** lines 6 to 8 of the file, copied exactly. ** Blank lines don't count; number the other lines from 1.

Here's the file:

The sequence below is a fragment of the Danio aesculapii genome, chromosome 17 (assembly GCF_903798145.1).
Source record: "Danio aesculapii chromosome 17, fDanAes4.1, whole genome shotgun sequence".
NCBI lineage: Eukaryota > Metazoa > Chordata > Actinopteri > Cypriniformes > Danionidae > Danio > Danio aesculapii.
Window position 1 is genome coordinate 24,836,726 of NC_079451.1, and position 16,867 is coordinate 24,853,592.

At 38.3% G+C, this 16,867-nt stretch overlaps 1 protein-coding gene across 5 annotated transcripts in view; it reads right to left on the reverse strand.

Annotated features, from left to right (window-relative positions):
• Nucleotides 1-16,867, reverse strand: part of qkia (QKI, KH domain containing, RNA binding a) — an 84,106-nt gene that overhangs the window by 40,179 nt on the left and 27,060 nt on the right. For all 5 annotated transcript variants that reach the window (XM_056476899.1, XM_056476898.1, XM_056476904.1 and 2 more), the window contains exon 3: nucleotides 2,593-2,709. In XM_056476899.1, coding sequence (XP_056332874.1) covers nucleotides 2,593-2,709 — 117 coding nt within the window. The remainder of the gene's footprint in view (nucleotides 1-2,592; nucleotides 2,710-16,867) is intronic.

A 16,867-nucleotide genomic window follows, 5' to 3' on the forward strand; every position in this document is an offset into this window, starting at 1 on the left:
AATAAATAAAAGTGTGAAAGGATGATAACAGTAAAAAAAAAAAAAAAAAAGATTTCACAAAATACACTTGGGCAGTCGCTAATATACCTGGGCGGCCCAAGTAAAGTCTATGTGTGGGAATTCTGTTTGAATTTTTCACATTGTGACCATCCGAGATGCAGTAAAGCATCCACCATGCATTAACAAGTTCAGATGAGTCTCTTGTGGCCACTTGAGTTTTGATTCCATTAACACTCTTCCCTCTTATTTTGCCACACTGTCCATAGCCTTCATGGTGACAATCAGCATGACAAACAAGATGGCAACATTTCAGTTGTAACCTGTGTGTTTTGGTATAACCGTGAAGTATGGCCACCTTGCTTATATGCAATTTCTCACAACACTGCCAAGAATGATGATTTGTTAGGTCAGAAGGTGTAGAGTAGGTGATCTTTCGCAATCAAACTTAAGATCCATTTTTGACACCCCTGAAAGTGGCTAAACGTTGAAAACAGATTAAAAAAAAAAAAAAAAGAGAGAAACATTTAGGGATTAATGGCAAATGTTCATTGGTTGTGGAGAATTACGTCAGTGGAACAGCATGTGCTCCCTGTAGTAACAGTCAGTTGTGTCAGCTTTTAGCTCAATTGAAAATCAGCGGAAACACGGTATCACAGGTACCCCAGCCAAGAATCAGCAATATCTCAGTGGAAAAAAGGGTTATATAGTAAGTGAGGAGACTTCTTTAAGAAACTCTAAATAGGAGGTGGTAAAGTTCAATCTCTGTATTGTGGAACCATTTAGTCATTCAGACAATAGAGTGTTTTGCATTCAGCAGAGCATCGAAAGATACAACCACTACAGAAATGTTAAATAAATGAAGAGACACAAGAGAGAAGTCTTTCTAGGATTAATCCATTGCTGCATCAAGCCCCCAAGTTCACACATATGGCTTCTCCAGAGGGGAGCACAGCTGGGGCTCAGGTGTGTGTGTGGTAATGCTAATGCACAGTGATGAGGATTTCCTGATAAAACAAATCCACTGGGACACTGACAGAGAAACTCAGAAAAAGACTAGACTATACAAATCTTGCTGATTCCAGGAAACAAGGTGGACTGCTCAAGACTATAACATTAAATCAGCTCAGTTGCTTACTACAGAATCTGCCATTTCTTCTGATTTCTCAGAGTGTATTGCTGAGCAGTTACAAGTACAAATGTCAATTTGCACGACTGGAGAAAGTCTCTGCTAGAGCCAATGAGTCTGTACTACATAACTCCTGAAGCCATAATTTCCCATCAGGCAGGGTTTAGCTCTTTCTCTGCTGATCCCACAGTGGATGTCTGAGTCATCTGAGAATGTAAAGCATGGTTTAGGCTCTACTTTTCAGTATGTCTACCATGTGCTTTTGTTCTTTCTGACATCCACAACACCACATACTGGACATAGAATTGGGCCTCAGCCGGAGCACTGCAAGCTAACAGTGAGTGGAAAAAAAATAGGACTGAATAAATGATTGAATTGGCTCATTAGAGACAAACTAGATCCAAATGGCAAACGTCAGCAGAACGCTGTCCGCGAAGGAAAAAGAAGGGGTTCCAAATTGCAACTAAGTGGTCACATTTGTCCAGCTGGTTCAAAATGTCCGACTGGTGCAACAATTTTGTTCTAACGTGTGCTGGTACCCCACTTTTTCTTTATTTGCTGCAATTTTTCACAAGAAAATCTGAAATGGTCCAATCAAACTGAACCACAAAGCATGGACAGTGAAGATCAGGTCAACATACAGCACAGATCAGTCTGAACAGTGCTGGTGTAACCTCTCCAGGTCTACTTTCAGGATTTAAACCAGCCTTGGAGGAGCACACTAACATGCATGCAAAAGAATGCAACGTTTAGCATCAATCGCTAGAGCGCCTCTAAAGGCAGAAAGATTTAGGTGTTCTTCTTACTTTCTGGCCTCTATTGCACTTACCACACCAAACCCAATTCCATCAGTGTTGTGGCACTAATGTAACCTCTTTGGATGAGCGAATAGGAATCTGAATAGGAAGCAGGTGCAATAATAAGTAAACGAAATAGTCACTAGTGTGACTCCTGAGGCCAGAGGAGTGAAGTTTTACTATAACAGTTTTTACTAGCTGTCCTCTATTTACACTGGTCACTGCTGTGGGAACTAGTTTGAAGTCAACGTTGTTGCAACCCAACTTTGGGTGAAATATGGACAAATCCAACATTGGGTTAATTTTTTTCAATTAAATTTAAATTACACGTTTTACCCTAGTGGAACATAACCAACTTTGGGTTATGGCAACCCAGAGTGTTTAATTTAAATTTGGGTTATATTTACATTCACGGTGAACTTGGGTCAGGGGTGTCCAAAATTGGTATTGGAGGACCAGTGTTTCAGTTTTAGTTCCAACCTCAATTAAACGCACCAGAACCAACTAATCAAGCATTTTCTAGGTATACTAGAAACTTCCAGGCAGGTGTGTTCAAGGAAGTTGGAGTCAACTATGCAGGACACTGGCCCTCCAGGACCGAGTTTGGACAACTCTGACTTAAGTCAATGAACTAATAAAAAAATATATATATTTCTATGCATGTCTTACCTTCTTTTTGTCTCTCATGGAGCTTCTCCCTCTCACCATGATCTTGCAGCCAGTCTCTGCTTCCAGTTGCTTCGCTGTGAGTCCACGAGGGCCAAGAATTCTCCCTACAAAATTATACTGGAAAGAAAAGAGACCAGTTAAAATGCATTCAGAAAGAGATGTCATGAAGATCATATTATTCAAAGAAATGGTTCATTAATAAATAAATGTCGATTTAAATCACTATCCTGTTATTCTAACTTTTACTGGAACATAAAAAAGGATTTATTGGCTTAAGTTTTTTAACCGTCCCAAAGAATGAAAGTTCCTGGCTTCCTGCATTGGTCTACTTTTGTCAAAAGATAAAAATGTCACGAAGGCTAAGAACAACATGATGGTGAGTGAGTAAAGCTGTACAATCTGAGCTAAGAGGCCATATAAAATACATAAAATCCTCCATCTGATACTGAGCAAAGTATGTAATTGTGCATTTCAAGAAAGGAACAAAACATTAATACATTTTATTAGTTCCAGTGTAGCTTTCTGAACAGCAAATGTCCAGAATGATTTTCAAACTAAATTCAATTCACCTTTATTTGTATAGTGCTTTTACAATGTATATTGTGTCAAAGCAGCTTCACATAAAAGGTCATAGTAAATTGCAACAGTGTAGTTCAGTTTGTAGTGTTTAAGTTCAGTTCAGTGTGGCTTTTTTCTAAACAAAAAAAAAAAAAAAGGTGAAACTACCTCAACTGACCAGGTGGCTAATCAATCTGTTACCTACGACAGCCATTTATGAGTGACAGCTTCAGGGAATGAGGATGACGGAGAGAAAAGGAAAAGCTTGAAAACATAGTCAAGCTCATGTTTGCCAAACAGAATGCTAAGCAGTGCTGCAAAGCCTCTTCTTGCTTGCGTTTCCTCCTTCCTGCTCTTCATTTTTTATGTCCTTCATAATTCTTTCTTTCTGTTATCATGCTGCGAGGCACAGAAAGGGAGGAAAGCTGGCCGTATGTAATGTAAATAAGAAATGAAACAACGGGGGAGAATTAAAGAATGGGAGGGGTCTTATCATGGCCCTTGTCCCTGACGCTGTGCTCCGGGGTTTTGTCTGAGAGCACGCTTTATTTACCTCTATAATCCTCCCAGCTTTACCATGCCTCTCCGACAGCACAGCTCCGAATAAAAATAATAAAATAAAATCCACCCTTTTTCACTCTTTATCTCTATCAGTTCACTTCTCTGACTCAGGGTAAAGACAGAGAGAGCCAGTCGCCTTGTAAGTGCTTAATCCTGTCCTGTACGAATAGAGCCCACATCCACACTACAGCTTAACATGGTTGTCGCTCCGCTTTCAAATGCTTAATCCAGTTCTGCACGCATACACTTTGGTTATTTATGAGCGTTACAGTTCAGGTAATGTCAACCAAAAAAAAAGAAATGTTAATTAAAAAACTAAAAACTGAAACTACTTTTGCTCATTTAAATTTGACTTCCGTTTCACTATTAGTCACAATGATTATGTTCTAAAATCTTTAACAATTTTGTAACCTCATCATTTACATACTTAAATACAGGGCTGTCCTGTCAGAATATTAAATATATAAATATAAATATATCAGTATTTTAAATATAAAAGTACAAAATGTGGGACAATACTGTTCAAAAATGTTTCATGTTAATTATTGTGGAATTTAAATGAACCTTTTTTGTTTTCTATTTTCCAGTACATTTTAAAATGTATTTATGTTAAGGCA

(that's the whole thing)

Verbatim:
Annotated features, from left to right (window-relative positions):
• Nucleotides 1-16,867, reverse strand: part of qkia (QKI, KH domain containing, RNA binding a) — an 84,106-nt gene that overhangs the window by 40,179 nt on the left and 27,060 nt on the right. For all 5 annotated transcript variants that reach the window (XM_056476899.1, XM_056476898.1, XM_056476904.1 and 2 more), the window contains exon 3: nucleotides 2,593-2,709. In XM_056476899.1, coding sequence (XP_056332874.1) covers nucleotides 2,593-2,709 — 117 coding nt within the window. The remainder of the gene's footprint in view (nucleotides 1-2,592; nucleotides 2,710-16,867) is intronic.

A 16,867-nucleotide genomic window follows, 5' to 3' on the forward strand; every position in this document is an offset into this window, starting at 1 on the left: